My condolences to her family.
    RIP Linda, Thank you for sharing your knowledge and experiences.

    • Eric Conover:

      Thank you, Rob2015, for your comment. It means a lot. I am just now able to face announcing this sad news broadly, by email, and this weekend we are holding a memorial in Indian Lake, NY.

      Keep innovating! That’s how Mom did it, and it’s how it’s done. Your Indian and Chinese dishes sound like they should be shared broadly! Let us know when you have a pile of them and we’ll publish a cookbook or a 2nd edition of TEWFSG with your creations in it!

    • BKJ:

      When receiving my last newsletter, I noticed the words “Linda Runyon’s son”. So I quickly emailed back, and asked, was Linda ok? After all, I knew she was up there in age. I was almost excited to open my email today, and see I had a reply. The excitement faded quickly as I read what Eric had written me. As a man who never cries about anything, I admit, it was very hard to hold back. I admired Linda so much.
      The day before my 51st birthday, we all lost a much underappreciated human being, a human being who has shared something with the world, for the good of mankind (this is rare these days). I have never met Linda ever. But reading her work, and listening to some of her radio interviews on you tube, I felt like I have known her my whole life. This is the type of person I would have loved to have as a neighbor.
      God has sent prophets and angels down to help show us the way. These beings have showed us how to live, how to treat others, and what we should eat, among other things. I still believe god sends these beings to us. Linda has always seemed to me, like an angel sent from above. Perhaps she really was.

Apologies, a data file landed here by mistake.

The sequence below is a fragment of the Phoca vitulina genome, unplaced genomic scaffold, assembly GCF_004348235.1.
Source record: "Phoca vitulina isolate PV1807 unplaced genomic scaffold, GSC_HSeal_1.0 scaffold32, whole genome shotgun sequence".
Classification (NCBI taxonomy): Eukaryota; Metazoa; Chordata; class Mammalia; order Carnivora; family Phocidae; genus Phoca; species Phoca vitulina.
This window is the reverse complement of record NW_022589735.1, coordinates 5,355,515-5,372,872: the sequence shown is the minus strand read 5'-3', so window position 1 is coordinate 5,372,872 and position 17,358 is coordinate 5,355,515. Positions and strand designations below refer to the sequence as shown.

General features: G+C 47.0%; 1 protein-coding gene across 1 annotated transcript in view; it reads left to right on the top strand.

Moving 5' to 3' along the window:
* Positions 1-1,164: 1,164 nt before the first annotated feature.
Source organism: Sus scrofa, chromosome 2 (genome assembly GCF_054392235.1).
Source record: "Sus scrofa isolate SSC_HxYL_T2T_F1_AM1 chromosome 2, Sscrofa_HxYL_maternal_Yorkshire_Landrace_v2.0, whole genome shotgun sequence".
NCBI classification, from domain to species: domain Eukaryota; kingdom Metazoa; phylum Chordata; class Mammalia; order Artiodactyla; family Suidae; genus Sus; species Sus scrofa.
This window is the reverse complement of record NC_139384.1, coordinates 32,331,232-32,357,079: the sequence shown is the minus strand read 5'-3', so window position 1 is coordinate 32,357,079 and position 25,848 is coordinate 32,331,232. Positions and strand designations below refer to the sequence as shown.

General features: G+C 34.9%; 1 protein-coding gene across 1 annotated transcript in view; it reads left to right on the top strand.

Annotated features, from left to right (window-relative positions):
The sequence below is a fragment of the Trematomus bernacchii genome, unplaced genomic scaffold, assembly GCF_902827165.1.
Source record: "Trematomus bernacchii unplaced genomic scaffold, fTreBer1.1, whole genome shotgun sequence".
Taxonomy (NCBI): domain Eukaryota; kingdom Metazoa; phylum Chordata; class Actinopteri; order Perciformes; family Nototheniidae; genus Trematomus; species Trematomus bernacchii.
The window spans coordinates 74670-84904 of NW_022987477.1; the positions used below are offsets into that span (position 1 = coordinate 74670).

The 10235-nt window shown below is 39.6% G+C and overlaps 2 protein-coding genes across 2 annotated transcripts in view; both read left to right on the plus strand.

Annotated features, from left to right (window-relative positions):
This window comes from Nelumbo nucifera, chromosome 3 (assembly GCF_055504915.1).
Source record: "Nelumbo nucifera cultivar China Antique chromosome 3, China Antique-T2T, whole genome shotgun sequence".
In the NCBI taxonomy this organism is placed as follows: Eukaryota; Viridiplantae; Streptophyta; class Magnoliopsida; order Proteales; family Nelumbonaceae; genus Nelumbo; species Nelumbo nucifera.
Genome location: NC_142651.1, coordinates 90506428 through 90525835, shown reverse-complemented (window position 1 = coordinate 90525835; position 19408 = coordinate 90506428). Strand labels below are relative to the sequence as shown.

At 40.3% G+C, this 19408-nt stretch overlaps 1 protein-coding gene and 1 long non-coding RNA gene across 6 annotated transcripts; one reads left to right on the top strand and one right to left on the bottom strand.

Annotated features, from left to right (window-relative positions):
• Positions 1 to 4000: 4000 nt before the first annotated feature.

Thank you Linda for everything you have taught me. I am a better man for knowing your work, your lessons, and your life stories. You shall be greatly missed. Rest in peace.

  • Linda was a great friend, foraging teacher, author, and inspiration. She’ll be missed by all the thousands of people whose hearts she touched.

  • donna:

    When I first got my copy of “The Essential Wild Food Survival Guide”, I just could not get enough of it. I read it each night before falling asleep for two winters, memorizing passages and planning for spring. I have suggested this book to countless folks as the best starter book for wild edibles on the planet. I felt close to Linda R thru her words. Her life has been and will continue to be an inspiration to me. Condolences to you and your family, but surely you know how much this woman is loved. Thank you for continuing to get her work out there.

  • mokaim:

    I have her “Essential Wild Food Survival Guide” and have been receiving her emails for years.

    She will be greatly missed.

  • […] was only able to scribble 38 of them down. Before you start chewing on any old leaf, check out the rules of foraging from Linda Runyon’s National Field Guide, The Essential Wild Food Survival […]